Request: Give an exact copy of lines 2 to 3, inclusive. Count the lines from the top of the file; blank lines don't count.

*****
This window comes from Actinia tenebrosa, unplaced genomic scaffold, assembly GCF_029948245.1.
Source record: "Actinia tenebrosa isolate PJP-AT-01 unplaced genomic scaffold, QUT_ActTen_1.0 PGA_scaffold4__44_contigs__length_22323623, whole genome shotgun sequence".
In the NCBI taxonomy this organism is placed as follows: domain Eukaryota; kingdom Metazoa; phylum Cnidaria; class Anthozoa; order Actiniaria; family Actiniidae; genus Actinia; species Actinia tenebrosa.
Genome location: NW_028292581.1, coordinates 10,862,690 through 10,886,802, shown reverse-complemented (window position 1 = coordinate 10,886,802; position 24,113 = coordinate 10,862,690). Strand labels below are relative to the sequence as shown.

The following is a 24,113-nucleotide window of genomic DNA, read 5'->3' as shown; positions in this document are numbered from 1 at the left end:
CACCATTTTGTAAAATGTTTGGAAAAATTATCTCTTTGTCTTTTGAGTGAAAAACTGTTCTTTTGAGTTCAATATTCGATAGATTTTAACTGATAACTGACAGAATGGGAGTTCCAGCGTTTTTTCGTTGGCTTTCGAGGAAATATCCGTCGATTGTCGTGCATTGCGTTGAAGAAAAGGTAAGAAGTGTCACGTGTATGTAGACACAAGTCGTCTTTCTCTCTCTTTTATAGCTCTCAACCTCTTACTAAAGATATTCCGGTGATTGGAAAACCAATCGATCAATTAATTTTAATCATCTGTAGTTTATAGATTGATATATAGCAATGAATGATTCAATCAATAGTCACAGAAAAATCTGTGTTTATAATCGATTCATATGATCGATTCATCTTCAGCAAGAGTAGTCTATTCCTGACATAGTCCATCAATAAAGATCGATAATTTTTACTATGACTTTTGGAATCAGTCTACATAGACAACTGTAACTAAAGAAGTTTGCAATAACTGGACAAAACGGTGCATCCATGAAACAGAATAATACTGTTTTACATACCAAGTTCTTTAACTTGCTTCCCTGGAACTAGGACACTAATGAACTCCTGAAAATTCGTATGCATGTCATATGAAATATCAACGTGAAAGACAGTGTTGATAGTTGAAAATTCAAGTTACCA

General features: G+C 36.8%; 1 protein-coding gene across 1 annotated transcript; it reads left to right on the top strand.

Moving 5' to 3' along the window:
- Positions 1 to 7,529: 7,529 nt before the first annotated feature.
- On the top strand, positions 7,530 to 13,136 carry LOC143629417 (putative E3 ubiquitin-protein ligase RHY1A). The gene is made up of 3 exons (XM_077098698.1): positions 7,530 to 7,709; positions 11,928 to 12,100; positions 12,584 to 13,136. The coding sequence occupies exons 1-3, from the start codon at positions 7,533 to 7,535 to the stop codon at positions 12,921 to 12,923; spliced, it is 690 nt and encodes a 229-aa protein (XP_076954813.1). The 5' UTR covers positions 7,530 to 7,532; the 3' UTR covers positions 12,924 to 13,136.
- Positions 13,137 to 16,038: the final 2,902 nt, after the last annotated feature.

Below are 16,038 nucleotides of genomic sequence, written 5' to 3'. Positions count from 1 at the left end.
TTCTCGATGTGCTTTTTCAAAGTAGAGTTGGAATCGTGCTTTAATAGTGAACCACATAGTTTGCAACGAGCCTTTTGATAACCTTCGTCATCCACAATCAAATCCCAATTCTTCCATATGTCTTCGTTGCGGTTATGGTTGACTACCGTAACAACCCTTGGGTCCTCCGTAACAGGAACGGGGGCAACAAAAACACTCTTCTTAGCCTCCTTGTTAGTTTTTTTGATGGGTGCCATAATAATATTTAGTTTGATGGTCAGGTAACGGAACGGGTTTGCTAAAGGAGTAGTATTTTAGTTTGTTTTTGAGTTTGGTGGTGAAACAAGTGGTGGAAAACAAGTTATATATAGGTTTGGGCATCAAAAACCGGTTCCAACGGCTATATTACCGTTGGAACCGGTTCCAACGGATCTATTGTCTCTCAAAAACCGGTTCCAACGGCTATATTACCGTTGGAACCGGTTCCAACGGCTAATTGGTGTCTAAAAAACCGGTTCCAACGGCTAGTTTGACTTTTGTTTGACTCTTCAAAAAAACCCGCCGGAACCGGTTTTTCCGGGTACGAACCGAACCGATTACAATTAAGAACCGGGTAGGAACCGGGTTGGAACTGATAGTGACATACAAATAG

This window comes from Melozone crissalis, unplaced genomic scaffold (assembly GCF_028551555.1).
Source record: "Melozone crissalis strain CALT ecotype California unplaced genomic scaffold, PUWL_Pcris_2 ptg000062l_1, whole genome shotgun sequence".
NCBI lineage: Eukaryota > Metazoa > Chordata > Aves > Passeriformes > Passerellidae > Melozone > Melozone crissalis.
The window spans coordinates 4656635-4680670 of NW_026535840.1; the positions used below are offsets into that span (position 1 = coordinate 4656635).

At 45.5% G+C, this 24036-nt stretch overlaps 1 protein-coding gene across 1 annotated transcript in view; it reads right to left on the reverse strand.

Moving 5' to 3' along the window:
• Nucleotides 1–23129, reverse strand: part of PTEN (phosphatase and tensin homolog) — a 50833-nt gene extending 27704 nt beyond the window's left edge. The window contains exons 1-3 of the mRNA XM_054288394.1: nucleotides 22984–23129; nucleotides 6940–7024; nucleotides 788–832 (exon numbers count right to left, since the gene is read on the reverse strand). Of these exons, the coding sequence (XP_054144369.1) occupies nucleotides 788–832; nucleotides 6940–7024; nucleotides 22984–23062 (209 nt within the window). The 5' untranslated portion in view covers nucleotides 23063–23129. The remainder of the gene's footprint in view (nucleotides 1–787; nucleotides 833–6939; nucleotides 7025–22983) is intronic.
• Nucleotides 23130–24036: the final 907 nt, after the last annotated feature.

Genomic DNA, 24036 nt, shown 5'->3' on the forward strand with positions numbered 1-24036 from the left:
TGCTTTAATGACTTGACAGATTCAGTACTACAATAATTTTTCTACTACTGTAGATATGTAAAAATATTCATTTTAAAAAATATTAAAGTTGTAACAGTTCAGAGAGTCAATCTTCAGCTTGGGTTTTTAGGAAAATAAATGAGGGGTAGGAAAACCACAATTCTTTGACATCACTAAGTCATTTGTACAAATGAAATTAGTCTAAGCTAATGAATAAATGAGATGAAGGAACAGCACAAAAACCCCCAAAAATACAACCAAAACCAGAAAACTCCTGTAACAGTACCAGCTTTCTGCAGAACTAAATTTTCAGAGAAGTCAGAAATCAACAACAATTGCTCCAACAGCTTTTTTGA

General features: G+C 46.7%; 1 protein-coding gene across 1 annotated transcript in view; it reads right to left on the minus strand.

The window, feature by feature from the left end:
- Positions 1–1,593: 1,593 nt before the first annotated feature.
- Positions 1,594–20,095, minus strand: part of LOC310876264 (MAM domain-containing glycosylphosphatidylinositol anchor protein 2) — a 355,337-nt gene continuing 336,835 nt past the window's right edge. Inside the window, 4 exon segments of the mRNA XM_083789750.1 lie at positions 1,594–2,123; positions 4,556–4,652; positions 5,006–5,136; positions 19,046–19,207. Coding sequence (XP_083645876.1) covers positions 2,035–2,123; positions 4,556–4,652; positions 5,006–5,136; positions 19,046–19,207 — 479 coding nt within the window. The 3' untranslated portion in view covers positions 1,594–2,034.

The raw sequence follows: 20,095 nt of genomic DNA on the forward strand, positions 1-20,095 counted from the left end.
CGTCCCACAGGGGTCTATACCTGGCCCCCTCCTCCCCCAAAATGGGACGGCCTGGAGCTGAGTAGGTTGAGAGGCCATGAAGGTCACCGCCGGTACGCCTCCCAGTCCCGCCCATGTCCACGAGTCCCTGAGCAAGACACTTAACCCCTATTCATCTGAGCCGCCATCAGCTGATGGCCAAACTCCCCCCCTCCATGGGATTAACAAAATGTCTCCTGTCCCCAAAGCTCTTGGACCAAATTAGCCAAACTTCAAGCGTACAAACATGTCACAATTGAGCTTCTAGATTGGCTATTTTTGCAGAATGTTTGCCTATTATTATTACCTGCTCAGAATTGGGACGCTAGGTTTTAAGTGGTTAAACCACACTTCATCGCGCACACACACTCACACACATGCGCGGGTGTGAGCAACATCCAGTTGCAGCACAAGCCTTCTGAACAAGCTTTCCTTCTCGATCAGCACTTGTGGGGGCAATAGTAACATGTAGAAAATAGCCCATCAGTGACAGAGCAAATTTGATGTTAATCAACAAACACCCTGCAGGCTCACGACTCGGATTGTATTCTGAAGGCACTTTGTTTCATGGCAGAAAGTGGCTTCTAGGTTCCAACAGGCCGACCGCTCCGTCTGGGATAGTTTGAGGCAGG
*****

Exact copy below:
Source record: "Actinia tenebrosa isolate PJP-AT-01 unplaced genomic scaffold, QUT_ActTen_1.0 PGA_scaffold4__44_contigs__length_22323623, whole genome shotgun sequence".
In the NCBI taxonomy this organism is placed as follows: domain Eukaryota; kingdom Metazoa; phylum Cnidaria; class Anthozoa; order Actiniaria; family Actiniidae; genus Actinia; species Actinia tenebrosa.